Mindfulness-based Cognitive Therapy (MBCT) was developed to prevent relapse in depression and has consistently been found to be effective in a series of randomised controlled trials. This kind of scientific evidence is required to validate a therapeutic intervention; be it a drug, psychotherapy, surgery or physiotherapy.
To be able to scientifically assess the effectiveness of any therapy, the first thing that needs to be established is that the therapy itself can be standardized so that the same treatment can be given to people with the same diagnosis to make sure that like is compared to like. This means that there has to be a high level of consistency in the expertise of the professional delivering the therapy. If the therapy is then going to be offered as a treatment after the trial, therapists have to be trained to the same standard as those who delivered the therapy in clinical trials. This is why there is a need for standardization of profession training for practitioners to deliver MBCT.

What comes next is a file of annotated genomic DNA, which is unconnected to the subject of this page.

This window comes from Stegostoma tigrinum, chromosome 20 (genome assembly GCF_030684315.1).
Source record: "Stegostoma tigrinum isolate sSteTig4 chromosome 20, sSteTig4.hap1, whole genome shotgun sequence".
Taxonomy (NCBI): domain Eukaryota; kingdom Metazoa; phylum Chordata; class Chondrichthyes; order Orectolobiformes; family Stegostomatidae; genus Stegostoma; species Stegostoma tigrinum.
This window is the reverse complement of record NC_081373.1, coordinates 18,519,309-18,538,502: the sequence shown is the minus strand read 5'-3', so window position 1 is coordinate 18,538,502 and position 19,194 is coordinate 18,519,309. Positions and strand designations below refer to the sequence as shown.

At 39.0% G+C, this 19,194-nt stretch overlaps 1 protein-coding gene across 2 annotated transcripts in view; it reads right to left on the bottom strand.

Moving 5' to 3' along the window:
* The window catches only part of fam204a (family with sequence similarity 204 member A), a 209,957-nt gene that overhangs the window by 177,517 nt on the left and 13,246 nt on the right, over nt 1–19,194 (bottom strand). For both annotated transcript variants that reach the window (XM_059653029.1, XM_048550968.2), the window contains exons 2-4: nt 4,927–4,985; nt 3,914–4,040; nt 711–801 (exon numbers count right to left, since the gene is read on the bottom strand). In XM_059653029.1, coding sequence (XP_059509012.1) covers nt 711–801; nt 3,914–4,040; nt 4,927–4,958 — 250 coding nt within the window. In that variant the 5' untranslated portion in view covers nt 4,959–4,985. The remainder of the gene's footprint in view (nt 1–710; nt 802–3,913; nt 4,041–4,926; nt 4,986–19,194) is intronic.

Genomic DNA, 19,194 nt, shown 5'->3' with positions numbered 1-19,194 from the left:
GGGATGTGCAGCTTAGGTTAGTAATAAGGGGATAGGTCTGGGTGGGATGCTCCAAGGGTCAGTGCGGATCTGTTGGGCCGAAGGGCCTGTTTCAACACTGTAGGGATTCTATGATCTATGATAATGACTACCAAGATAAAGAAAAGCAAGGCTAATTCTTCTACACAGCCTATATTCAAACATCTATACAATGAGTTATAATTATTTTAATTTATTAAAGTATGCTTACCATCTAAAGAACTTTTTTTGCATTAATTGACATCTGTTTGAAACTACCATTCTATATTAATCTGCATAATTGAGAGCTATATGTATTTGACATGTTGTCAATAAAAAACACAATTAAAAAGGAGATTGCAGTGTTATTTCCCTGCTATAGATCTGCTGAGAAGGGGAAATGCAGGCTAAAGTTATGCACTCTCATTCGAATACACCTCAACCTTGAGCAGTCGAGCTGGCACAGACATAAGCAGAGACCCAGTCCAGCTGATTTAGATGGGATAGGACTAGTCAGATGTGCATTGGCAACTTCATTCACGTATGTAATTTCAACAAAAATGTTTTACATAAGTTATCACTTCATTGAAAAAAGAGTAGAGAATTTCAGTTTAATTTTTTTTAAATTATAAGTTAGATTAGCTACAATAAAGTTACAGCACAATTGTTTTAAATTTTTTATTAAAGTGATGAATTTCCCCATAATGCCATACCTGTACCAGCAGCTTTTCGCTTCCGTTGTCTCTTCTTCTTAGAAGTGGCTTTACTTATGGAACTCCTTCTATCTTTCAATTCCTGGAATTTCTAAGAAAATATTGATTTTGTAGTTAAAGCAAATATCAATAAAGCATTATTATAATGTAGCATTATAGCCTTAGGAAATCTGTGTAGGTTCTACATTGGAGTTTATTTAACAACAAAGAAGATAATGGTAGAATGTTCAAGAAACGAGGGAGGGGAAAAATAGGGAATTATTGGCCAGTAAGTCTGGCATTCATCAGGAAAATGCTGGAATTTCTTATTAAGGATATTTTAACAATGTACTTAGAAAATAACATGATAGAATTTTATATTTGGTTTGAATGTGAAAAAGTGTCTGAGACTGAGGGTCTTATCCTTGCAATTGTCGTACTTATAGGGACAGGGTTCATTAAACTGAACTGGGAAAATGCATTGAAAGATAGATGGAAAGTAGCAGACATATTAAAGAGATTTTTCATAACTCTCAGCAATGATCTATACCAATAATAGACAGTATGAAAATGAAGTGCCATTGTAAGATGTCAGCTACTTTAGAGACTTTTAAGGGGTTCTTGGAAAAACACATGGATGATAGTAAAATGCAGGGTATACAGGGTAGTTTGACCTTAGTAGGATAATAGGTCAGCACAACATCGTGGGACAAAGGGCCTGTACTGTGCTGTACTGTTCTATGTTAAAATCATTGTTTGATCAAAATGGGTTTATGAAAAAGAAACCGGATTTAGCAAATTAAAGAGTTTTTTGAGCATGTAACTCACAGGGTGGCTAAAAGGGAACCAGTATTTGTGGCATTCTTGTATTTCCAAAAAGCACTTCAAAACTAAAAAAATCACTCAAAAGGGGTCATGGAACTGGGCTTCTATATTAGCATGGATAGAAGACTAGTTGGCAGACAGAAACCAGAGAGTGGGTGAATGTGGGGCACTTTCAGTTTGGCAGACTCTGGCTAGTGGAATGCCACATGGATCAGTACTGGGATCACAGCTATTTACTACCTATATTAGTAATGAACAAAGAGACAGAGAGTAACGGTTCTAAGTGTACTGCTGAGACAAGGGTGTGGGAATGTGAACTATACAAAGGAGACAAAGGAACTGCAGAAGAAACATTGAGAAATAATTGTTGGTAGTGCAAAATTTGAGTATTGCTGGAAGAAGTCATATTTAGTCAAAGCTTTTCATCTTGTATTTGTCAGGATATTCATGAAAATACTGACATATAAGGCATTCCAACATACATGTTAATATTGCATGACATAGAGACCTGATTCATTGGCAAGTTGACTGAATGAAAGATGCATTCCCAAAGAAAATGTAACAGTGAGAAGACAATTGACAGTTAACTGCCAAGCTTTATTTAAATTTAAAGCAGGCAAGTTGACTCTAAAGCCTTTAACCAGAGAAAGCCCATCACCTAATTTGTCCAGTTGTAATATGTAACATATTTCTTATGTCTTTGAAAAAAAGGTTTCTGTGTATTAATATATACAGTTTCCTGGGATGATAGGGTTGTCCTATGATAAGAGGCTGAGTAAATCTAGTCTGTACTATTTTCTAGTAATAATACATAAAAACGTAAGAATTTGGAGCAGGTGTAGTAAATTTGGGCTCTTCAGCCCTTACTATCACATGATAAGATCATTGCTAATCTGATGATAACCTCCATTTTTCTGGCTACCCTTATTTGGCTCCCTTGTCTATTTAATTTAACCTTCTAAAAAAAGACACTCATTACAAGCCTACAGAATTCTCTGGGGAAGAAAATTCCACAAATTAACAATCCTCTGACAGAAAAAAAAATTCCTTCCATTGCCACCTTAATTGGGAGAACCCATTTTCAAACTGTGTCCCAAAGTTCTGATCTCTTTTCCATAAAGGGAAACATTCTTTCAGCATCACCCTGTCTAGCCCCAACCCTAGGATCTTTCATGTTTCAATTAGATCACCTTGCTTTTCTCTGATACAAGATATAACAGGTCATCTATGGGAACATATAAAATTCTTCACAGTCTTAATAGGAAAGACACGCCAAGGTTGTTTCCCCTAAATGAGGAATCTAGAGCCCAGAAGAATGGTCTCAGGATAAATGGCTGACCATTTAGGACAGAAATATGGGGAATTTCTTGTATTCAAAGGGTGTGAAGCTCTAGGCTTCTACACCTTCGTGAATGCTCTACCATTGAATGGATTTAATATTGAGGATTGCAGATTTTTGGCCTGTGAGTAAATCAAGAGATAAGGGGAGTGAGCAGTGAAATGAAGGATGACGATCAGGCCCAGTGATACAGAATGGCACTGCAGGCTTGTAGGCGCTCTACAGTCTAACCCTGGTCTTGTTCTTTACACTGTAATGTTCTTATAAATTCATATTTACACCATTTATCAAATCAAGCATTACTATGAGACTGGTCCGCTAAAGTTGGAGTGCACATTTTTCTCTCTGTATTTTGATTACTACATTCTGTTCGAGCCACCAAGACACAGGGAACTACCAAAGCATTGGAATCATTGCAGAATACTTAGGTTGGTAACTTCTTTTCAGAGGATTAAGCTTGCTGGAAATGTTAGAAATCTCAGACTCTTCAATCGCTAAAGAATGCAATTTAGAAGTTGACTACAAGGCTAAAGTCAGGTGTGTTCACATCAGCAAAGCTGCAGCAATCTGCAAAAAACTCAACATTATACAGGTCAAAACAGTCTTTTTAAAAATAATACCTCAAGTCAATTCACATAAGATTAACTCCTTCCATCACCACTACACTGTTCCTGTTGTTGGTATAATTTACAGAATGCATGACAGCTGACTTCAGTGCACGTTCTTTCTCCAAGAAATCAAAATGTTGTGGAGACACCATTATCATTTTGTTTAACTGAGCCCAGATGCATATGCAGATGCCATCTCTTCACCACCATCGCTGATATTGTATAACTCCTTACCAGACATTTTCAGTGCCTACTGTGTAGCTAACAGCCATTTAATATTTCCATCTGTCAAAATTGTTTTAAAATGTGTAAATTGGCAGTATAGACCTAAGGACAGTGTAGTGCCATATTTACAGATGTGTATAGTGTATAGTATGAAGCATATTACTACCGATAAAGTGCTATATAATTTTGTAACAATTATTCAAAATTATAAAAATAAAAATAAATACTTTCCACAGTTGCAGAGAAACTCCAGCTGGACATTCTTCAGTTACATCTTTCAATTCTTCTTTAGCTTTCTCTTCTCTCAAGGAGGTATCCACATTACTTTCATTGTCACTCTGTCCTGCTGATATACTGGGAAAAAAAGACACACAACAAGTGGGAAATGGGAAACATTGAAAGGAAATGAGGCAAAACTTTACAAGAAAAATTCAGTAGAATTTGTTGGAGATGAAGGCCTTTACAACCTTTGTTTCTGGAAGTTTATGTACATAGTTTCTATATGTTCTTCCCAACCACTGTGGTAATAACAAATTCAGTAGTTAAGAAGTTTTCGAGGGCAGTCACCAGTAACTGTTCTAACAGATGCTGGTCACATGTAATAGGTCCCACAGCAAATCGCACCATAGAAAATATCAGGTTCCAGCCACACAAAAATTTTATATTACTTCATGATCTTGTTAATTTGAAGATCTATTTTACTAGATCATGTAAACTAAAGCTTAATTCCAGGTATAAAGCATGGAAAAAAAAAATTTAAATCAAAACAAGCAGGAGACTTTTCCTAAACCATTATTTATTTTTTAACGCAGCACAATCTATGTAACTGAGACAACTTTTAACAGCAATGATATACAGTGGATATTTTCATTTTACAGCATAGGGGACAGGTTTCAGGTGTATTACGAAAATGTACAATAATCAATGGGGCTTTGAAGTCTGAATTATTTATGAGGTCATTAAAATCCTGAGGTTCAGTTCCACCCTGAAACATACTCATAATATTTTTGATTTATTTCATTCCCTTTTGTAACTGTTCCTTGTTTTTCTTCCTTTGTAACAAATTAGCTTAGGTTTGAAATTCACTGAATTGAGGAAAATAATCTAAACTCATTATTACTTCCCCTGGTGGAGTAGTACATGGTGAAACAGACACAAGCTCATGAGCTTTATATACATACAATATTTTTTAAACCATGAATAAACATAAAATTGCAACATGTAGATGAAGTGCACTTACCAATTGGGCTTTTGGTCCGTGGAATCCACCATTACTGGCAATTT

This all seems very sensible but issues around the regulation and standardization of mindfulness-based interventions and mindfulness teacher-training is not quite as straightforward as it may seem.